You have four albums under the Kill Rock Stars label. When did you know that you wanted to be a singer-songwriter?

I knew definitively after graduation. I realized that I had to choose something to do that I loved. And I started playing shows in the East Village for small amounts of money.
Marnie Stern: her story continues

Thursday, September 8, 2016

Spotlight on Recent Alumni from the Class of 2016

Mansi Prakash with local Brighter Today volunteers
Mansi Prakash (CAS '16) on the left with local volunteers
We caught up with a few recent Arts and Science alumni from the class of 2016.

Mansi Prakash

What did you study at NYU?

I majored in Economics with a minor in Math and Public Policy and Management.

What is your favorite memory of your time at NYU?

There are a few! I met very driven and motivated classmates when I lived in Goddard Hall my freshman year. They were all doing their own thing, which encouraged me to pursue my own interests. That community was really important to me.

I took several great classes during my time at NYU, with professors who were very supportive and motivating, and always offered help. When I started my nonprofit organization, Brighter Today, my faculty gave me feedback and valuable guidance. In particular, Sarah Durham, Adjunct Associate Professor of Public Administration, guided me on how to set up a nonprofit and helped me prioritize.
Mansi Prakash: her story continues

Friday, August 26, 2016

Jennifer DiBrienza, Ph.D. (WSC '93, STEINHARDT '94) on STEM Programs and the Future of Education

Jennifer DiBrienza

A former classroom teacher, Jennifer DiBrienza has worked as an education consultant with school districts across the country and internationally since 2001. She shared with us her experiences as an educator and the importance of teaching students to be ready for the unknown.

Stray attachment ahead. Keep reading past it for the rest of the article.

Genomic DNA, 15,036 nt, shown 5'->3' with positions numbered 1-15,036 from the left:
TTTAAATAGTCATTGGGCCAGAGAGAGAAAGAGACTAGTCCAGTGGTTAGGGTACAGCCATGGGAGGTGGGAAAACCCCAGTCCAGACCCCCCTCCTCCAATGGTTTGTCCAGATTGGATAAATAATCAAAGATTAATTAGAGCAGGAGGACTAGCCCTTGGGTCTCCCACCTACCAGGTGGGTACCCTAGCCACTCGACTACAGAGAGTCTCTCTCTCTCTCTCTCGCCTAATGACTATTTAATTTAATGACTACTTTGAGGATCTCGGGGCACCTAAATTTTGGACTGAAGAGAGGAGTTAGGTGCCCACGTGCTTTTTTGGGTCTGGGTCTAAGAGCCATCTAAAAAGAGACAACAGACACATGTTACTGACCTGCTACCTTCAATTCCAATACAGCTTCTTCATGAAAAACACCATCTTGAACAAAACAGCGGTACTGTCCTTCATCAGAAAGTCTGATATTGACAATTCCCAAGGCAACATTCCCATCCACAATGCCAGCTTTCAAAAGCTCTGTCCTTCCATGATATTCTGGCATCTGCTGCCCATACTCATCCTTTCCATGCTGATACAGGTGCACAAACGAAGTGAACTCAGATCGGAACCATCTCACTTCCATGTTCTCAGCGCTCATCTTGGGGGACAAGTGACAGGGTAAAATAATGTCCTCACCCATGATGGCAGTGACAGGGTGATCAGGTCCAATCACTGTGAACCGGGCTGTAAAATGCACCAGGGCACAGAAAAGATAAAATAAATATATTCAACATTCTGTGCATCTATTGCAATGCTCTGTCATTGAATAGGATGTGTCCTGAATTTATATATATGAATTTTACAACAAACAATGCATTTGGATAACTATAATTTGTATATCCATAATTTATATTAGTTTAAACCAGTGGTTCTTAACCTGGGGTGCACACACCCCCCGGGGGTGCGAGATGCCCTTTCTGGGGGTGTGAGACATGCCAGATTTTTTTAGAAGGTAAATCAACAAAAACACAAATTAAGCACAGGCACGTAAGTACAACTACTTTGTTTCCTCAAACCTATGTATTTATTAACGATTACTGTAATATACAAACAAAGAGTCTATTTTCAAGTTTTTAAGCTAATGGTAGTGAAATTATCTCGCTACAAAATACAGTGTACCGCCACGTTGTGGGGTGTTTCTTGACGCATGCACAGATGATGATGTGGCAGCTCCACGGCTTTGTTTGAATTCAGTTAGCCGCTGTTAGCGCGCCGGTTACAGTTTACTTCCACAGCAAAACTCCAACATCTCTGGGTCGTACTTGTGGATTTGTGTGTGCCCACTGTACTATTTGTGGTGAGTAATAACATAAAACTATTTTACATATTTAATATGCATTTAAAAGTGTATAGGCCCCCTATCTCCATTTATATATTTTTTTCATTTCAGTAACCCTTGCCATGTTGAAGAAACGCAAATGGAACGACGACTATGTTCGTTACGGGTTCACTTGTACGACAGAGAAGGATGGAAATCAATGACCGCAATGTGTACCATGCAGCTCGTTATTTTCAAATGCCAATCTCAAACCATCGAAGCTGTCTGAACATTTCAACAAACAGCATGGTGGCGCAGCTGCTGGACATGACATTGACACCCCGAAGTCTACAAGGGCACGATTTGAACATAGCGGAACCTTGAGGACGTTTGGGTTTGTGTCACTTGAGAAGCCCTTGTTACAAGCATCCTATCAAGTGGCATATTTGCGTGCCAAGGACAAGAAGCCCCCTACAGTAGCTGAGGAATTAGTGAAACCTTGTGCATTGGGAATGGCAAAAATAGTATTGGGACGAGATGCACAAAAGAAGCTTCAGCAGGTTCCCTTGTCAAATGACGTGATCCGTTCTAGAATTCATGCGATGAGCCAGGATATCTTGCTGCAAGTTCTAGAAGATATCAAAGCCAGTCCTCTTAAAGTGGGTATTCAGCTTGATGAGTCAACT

What did you study at NYU?

I thought I was going to go into Social Work but I found myself interested in Psychology. When I started thinking about becoming a teacher, Psychology seemed like a really good fit.

What's your favorite memory of NYU?

Meeting Ruth Bader Ginsberg and Joe DiMaggio before commencement!

What drew you to education?

I always loved math and I was aware of the general attitude of Americans (adults and children) that you are either a "math person" or you aren't. I decided to go into education with the hope of dispelling that myth.
Jennifer DiBrienza: her story continues

Monday, July 11, 2016

Karissa Royster (CAS ’16) on her Broadway Debut with "Shuffle Along or the Making of the Musical Sensation of 1921 and All That Followed"

Karissa Royster
Can you tell us about your experience as a student at NYU?

I was in the Liberal Studies program for my first two years at NYU. I wanted to focus on either international relations or politics, and I ended up majoring in history with a minor in politics. I thought the program was great, and I have been considering going to graduate school to continue studying history.

When did you start dancing?

I have been dancing since my mom enrolled me in classes when I was three. We used to live in Colorado Springs and I originally started out doing figure skating. When my dad retired from the military, we moved to Texas, and I started focusing more on dance. I found a great tap teacher when I was twelve who had a youth ensemble that I joined.